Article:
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  • Posted on December 17th, 2010 Michael 1 comment

    Every year, the United States and China have a forum called The United States-China Joint Commission on Commerce and Trade.  In past years this forum has often been more for show then action.   This year, with the possible exception of intellectual property rights, it seems that it is more of the same.   The United States complains about access to their markets, and in past years how they artificially keep the value of their currency low.  The Chinese agree to look into opening up markets and proceed to blame the United States for the problem.   

    On the issue of intellectual property rights, the United States has been asking the Chinese government to crackdown on counterfeiters for years.  Other than some high profile “raids” against counterfeiters of product where the legitimate companies set up shop in China, not much was done.   The counterfeit market in China is continuing to grow exponentially and was estimated at almost $8 billion last year.   The Chinese government is not incented to address the problem since most of the counterfeit goods are produced there.  Shutting the counterfeiters down hurts their economy more then it helps.  Since the Chinese government continually has shown that they do not care about international laws do not expect much of a change moving forward.  The potential positive from the talks this year revolve around one person, Mr. Wang.  Mr. Wang is a top economic policy maker who took the unusual step of agreeing to personally oversee the “public campaign” against piracy.  It would be better if the oversight was on a crackdown instead of a “public campaign”, but it is a step in the right direction if he actually does more than talk.  

    The talks did have its share of issues that seem do something, but did not really accomplish much.  China agreed to “revise”, whatever that means, a catalog of industrial equipment and heavy machinery used to promote the production of the items by Chinese companies.   They also agreed to work with the United State on “smart grid” technology standards, but there was no commitment to have a unified standard.  On the issue of wireless technology China agreed to “remain neutral”.  I am not sure how the Chinese agreeing to not change anything equates to easing access to those markets.   The last major accomplishment touted is the Chinese government’s willingness to let foreign companies use their experience in wind farm development in other countries to qualify them for projects in China.  This change gets them in the game, but how many of these projects do you think will actually be awarded to foreign companies, and especially those who manufacture outside of China.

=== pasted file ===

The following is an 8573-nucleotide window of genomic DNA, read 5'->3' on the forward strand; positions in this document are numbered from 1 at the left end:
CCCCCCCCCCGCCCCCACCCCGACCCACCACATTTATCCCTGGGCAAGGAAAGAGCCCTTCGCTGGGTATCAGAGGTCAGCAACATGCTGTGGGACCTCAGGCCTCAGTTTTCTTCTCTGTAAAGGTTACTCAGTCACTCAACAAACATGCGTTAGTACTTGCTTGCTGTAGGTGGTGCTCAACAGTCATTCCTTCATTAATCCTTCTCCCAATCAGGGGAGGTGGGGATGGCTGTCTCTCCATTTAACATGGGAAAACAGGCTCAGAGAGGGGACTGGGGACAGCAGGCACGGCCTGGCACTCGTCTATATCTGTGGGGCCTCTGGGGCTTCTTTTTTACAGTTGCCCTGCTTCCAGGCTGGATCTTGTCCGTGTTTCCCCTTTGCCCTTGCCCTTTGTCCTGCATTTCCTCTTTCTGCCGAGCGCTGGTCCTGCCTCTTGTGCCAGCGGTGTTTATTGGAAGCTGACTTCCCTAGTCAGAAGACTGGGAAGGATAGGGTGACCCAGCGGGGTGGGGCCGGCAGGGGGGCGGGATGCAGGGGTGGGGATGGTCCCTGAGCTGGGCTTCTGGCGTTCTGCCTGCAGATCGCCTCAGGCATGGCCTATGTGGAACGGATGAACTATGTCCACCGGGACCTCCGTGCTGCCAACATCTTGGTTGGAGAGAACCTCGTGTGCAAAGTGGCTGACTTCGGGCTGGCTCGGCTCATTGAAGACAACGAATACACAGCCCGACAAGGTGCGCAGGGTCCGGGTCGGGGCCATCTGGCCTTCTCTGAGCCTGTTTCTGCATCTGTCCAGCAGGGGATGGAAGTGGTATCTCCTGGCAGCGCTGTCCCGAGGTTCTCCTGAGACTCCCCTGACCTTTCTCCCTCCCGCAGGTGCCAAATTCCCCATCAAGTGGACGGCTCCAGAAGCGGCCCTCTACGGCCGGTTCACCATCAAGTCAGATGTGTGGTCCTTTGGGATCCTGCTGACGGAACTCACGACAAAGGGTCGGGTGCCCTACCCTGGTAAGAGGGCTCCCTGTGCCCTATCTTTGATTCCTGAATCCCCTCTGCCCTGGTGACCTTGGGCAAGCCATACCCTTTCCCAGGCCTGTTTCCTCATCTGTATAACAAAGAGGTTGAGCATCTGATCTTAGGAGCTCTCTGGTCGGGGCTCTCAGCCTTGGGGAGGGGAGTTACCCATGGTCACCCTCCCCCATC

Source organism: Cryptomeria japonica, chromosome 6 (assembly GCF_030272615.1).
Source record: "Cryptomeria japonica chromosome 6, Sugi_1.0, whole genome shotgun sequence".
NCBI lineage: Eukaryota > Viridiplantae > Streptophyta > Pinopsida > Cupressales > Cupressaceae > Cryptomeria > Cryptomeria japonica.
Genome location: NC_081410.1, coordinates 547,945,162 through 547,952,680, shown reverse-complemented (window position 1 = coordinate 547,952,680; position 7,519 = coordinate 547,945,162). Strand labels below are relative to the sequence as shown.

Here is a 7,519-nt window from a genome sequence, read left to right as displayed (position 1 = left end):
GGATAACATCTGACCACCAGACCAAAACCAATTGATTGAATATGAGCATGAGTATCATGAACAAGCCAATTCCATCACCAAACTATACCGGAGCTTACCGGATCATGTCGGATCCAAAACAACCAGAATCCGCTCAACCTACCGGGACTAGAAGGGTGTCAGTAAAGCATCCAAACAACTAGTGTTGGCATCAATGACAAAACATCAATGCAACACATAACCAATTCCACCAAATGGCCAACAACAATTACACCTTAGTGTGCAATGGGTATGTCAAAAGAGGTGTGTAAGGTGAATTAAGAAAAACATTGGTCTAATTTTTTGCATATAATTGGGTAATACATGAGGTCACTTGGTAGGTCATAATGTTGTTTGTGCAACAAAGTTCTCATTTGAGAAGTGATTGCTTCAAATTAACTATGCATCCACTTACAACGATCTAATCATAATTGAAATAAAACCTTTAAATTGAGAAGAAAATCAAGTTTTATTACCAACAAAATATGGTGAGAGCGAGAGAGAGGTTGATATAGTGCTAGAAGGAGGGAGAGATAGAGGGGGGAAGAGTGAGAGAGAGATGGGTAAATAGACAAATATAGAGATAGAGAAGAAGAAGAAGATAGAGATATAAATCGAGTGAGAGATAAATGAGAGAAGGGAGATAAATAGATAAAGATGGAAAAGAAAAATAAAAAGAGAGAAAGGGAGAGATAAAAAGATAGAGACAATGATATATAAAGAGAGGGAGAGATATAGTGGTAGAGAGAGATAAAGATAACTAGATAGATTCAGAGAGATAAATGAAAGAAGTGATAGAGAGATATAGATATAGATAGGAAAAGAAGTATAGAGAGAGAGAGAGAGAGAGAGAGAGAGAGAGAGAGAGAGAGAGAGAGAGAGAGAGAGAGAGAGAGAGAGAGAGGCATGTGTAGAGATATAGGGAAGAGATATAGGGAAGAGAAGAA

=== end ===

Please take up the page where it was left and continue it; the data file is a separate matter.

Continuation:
In the end, the Chinese again put the blame for the trade imbalance on the United States by implying that there would be no imbalance if we just reduced the export restriction on high-tech items.   Relaxing the export restrictions would only account for a relatively small percentage of the trade imbalance, so it does not solve the problem.  The bigger issues are really that we cannot trust the Chinese in how they would use, and more importantly, how they would protect the high tech technology.

    My biggest hope for the talks is in an area that they agreed not to cover, the valuation of the renminbi.  The Chinese have often shown an unwillingness to do things that they are being pressured into doing.  By taking the renminbi out of the talks, the Chinese can appear to the world as making a change on their own and not under pressure from the United States.  Maybe it is just wishful thinking, so as with everything with China we will have to wait and see.

  • Posted on October 20th, 2010 Michael 2 comments